Anna Walentynowicz: trade union activist

The Obituary of Anna Walentynowicz
The Times [UK]

Anna Walentynowicz played a pivotal role in the strike at the Lenin shipyard in Gdansk in 1980 that eventually led to the formation of the Solidarity trade union movement and was a key event in the story of the eventual collapse of communism in Poland nearly a decade later.

Walentynowicz was a crane driver and, as far as the management of the shipyard were concerned, a known troublemaker. Her sacking in 1980, just weeks before she was due to take retirement, enraged fellow workers who, led by the electrician, Lech Walesa, went on strike, making her reinstatement a key demand before they would return to work. Remarkably, the communist authorities — beset by growing political and economic problems — ordered the shipyard to take Walentynowicz back and she returned to work in the director’s car…

…Anna Walentynowicz was born in 1929 in Rowne, in northern Poland, close to the Baltic coast. She was orphaned during the Second World War and in her youth joined the Polish Communist Party, which came to power with Soviet backing in 1947. She started work at the Lenin Shipyard as a welder in 1950. But Walentynowicz soon became disillusioned with the corrupt and undemocratic way in which the shipyard was run…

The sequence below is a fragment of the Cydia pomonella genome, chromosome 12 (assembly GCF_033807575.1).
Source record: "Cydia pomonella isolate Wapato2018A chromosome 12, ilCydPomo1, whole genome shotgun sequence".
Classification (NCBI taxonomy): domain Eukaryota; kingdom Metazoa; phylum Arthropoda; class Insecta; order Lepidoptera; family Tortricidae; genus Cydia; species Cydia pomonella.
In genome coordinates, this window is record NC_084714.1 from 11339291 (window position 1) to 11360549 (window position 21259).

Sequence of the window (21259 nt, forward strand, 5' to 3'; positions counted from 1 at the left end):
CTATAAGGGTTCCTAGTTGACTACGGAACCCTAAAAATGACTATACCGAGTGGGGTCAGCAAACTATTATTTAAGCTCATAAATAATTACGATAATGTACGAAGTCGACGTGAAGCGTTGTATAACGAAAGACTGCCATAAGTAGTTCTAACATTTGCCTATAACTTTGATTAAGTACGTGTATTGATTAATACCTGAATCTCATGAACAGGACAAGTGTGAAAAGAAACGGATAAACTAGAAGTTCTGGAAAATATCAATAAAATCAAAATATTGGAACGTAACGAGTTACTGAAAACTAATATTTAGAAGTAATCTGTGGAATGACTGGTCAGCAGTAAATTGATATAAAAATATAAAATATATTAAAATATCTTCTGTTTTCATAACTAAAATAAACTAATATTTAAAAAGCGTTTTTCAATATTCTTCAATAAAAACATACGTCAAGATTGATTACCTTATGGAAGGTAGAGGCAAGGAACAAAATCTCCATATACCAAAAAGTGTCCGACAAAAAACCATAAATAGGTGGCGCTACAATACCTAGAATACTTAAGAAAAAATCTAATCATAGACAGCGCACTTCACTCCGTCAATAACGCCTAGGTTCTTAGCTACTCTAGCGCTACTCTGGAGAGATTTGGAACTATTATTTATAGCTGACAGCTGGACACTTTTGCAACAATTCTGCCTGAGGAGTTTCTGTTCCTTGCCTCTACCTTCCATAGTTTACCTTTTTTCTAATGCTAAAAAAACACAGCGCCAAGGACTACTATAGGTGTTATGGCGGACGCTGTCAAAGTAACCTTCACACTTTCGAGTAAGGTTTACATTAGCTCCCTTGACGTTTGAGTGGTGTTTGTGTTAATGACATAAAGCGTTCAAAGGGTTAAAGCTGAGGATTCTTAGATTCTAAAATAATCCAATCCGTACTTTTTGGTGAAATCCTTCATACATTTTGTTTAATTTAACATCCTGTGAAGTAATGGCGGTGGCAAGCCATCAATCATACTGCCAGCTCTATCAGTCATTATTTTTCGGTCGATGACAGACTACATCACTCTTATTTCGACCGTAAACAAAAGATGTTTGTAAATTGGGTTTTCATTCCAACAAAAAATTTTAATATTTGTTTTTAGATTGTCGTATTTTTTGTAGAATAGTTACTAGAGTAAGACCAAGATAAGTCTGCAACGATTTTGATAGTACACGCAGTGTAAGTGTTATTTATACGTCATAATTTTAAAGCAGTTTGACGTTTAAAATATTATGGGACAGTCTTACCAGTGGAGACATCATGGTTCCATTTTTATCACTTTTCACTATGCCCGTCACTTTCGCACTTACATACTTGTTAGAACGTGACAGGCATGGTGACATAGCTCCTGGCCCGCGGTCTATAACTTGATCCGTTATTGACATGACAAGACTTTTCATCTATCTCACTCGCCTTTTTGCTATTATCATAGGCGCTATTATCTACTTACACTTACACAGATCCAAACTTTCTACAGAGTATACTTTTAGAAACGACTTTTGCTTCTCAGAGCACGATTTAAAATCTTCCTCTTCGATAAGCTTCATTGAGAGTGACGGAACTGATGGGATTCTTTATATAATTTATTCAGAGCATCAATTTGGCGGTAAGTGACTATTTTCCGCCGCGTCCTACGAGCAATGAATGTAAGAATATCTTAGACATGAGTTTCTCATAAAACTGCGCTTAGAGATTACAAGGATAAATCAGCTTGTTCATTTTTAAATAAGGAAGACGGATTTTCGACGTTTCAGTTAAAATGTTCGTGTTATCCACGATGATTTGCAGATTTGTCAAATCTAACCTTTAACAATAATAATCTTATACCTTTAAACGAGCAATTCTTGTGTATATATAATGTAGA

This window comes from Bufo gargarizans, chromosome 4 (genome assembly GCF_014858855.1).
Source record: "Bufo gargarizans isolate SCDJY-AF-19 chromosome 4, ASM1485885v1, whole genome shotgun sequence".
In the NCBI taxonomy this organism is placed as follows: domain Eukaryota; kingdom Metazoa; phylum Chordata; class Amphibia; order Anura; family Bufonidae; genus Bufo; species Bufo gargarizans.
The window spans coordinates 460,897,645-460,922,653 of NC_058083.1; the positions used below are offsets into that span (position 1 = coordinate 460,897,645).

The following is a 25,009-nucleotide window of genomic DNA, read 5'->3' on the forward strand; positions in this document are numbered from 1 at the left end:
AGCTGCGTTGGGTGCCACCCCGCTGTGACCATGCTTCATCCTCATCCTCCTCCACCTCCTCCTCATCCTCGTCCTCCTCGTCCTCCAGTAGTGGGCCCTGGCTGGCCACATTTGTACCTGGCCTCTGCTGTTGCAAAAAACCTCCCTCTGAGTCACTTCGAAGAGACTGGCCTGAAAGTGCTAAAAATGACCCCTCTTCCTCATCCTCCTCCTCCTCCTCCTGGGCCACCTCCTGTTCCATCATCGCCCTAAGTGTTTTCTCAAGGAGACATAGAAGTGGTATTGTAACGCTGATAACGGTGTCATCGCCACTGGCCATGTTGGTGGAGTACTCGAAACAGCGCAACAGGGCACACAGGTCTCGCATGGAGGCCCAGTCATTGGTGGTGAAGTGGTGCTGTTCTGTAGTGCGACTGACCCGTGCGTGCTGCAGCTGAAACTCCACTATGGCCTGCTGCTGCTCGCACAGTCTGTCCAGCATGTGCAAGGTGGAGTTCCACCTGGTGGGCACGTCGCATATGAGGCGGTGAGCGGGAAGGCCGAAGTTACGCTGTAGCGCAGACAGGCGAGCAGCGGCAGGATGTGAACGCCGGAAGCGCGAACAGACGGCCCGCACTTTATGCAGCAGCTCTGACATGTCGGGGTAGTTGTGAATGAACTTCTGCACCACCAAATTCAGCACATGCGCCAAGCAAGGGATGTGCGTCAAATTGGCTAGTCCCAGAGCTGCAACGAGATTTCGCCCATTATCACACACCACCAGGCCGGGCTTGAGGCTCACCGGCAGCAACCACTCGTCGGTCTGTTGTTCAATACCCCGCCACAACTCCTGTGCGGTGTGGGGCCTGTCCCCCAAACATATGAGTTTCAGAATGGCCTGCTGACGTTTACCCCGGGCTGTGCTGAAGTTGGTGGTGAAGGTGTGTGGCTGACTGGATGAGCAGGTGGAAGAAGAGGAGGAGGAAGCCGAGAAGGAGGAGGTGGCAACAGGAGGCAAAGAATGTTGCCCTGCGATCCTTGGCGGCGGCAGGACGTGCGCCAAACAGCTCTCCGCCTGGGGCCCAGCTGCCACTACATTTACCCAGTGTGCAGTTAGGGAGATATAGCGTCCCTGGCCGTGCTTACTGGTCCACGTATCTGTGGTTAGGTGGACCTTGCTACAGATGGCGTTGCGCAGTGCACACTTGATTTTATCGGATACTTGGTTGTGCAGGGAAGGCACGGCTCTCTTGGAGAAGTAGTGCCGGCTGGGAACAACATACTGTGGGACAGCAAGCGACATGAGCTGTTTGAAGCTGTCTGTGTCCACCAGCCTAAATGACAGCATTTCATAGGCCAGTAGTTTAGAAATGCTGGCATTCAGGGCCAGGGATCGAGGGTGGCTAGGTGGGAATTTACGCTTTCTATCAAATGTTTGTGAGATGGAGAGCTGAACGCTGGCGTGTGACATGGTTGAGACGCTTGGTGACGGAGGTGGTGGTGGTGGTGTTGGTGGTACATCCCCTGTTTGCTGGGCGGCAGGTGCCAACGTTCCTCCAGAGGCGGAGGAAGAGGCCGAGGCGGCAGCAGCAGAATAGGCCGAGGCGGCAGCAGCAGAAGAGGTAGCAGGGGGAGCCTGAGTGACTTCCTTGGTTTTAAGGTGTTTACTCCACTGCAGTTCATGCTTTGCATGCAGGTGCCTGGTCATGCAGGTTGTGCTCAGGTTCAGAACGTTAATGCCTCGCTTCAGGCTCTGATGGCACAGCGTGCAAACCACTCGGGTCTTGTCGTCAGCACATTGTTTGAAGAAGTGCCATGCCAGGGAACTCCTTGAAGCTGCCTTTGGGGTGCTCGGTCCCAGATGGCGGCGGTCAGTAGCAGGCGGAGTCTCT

By the mid-1970s, Walentynowicz — by now a crane operator — was firmly on the communists’ radar as a “political agitator”. She repeatedly raised workers’ demands and organised work-to-rules and began editing an illegal newspaper, even distributing it to her employers at the yard. In 1978, she became a founding member of a Committee for Free Trade Unions set up in Gdansk. The shipyard responded by attempting to have Walentynowicz declared mentally insane, and she had to use the courts to fight to hold on to her job.

Her vindictive sacking in August 1980 was ostensibly because of her participation in illegal trade union activity, but was immediately seen by her fellow workers as the victimisation of a “model worker devoted to others”. As a result of the strike not only was Walentynowicz reinstated, but further action led to the historic Gdansk Agreement with the communists and the formation of the independent Solidarity trade union. Within two years the union had ten million members…

…Anna Walentynowicz, trade union activist, was born on August 13, 1929. She died on April 10, 2010, aged 80 [in the same air crash that killed Polish President Lech Kaczynski, whose Times obituary is here.]

Ms. Walentynowicz’s complete obituary can be read at The Times.

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